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What Is FedNow? The First Official Government Instant Payment Service Has Just Gone Live

What Is FedNow?

The Federal Reserve launched the first real-time payment service. It’s FedNow. FedNow makes money transfers and bill payments nearly immediate. Dozens of banks and commercial organizations debuted the service Thursday, July 20. Most financial institutions will adopt the new fast payment method in the following months and years.

“The Federal Reserve built the FedNow Service to help make everyday payments over the coming years faster and more convenient,” Fed Chair Jerome Powell said Thursday. “Over time, as more banks choose to use this new tool, the benefits to individuals and businesses will include enabling a person to immediately receive a paycheck, or a company to instantly access funds when an invoice is paid.”

About the government’s real-time payments.

What is FedNow?

FedNow is the Fed’s 24/7 instant-payment system. FedNow will not be an app like Venmo, PayPal, or Zelle, which allow quick peer-to-peer payments. It’s more like an instant payment infrastructure for banks.

Over 50 financial institutions are FedNow “early adopters” and will participate immediately. JPMorgan Chase, Wells Fargo, and Peoples Bank are popular partners. FedNow is only available to users of banks that adopt the new system. Anyone can download and sync PayPal to their bank account. The Fed says all 10,000 banks it regulates can join, but none are required.

FedNow is expected to streamline money management for regular people. If your bank offers the option, you can pay your mortgage on Christmas Day without worrying about it being late. Transferring money between bank accounts, including checking and savings, is instantaneous.

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How does FedNow Work?

Banks, credit unions, and other financial institutions use FedNow. It lets FedNow-enabled institutions’ customers rapidly access their money for various payments. Banks are not compelled to join, although most or all will to enable quick payments to customers.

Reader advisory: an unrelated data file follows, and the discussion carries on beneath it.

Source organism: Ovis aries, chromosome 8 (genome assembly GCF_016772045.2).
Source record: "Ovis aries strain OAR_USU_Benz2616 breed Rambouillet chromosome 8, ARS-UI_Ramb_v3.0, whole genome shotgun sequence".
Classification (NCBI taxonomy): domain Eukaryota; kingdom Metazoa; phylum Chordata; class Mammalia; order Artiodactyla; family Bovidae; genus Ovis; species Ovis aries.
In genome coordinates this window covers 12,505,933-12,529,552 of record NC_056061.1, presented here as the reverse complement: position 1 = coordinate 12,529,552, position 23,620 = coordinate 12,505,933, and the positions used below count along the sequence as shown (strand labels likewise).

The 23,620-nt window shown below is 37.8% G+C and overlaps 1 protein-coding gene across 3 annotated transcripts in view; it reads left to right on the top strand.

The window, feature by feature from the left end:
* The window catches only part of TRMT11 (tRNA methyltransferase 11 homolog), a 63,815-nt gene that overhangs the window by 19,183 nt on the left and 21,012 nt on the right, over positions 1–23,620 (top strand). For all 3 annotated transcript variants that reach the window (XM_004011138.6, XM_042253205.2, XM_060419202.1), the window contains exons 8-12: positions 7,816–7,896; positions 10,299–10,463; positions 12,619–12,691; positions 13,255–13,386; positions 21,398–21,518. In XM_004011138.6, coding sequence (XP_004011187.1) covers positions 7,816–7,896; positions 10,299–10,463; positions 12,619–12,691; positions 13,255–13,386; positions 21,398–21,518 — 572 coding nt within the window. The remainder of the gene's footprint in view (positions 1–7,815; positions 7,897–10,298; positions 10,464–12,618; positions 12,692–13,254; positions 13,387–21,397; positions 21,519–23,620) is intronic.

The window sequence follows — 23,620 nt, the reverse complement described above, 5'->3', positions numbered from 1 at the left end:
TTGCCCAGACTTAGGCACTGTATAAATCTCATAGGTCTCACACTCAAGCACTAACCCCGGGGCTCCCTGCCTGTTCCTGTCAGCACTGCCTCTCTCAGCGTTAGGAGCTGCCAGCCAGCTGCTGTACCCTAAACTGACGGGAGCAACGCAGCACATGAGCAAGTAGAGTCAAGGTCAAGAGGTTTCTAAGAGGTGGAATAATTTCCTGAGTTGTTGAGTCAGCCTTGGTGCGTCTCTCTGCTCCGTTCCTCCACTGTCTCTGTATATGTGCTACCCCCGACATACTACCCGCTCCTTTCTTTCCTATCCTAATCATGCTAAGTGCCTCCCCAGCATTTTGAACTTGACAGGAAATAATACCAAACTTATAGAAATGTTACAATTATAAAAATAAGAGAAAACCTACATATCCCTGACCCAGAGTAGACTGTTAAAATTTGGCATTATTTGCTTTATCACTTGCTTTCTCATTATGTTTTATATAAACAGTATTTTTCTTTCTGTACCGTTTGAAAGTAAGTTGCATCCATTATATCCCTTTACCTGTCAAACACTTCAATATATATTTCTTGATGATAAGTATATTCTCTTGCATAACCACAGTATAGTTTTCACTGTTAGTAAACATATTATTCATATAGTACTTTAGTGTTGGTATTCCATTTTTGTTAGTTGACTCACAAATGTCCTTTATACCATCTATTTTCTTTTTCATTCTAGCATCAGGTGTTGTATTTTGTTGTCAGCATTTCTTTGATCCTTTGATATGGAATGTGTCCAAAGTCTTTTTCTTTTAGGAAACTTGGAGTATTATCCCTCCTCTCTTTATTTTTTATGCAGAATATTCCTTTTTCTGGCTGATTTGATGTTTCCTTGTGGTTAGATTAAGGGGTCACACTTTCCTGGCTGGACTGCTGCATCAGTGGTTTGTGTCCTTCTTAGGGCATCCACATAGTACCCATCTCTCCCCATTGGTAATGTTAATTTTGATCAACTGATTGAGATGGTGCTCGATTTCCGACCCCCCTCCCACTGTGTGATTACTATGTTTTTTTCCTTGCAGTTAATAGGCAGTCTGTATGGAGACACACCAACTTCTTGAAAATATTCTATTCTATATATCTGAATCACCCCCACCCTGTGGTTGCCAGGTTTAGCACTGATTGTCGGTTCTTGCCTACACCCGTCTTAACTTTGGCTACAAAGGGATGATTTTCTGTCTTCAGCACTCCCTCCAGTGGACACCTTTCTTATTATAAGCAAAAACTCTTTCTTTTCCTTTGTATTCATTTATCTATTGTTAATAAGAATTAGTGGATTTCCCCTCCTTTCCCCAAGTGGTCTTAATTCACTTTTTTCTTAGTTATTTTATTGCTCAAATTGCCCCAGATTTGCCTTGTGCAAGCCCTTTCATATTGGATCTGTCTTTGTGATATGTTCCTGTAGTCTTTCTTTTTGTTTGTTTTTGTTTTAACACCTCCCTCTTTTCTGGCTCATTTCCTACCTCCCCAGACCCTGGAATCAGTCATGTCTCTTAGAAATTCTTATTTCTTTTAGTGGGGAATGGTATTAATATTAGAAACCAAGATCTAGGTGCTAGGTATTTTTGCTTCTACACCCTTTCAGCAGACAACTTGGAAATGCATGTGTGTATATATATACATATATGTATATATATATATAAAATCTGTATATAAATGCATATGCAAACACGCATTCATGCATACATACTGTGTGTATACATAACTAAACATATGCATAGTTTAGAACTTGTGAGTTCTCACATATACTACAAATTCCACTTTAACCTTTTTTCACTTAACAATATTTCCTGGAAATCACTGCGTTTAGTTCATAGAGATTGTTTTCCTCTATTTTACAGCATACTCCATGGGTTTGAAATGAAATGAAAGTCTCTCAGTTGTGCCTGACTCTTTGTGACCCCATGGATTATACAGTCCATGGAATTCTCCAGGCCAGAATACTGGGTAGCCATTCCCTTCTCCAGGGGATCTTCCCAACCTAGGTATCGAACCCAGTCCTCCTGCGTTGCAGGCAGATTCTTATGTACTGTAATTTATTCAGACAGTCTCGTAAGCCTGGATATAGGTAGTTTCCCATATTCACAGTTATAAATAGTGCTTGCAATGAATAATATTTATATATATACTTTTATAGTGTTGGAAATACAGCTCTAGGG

“At the most fundamental level, the service will provide interbank clearing and settlement that enables funds to be transferred from the account of a sender to the account of a receiver in near real-time and at any time, any day of the year,” the Fed said.

The Federal Reserve will give banks more tools to combat fraud and manage cash flow. The Fed promises more features. “The FedNow service is designed to exist alongside private-sector options,” the Fed said.

How financial institutions implement FedNow and what that means for consumers is unknown. The Fed wants the service integrated into their bank’s app.

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When is the FedNow Launch Date?

FedNow began on July 20, 2023, but few institutions are early users. The Fed said it plans to integrate “all 10,000 U.S. financial institutions” this year and beyond.

Who will benefit from FedNow?

A FedNow-like instant-payment service benefits the whole U.S. financial system. Consumers, corporations, and the government may instantly send and receive money under such a system. The Fed reports that over 50 countries, including China, Sweden, India, and the U.K., have similar systems.

U.S. payments have lagged behind. A real-time payment system exists here, but it’s not widely available. The Clearing House, a private corporation owned by more than a dozen big banks, runs a comparable network, but it’s only open to commercial banks.

However, other experts believe that widespread instant-payment systems could promote fraud. More processing time allows verification and security procedures to stop malicious actors. Some claim that moving huge amounts of money out of bank accounts instantly could cause banking system instability. Silicon Valley Bank failed partly because depositors withdrew $40 billion in one day.

Will FedNow Replace Venmo and Zelle?

FedNow won’t compete with Venmo, PayPal, Zelle, or Cash App because it’s not a consumer app. FedNow’s system allows instant payments from employers, friends, family, accounts, and more.

It should revamp the U.S. payment system. The Fed claims the service will spur competition for end-user services like payment apps. Now that banks can construct their own versions of PayPal or Venmo within their banking apps, the leading cash-sending providers may change.

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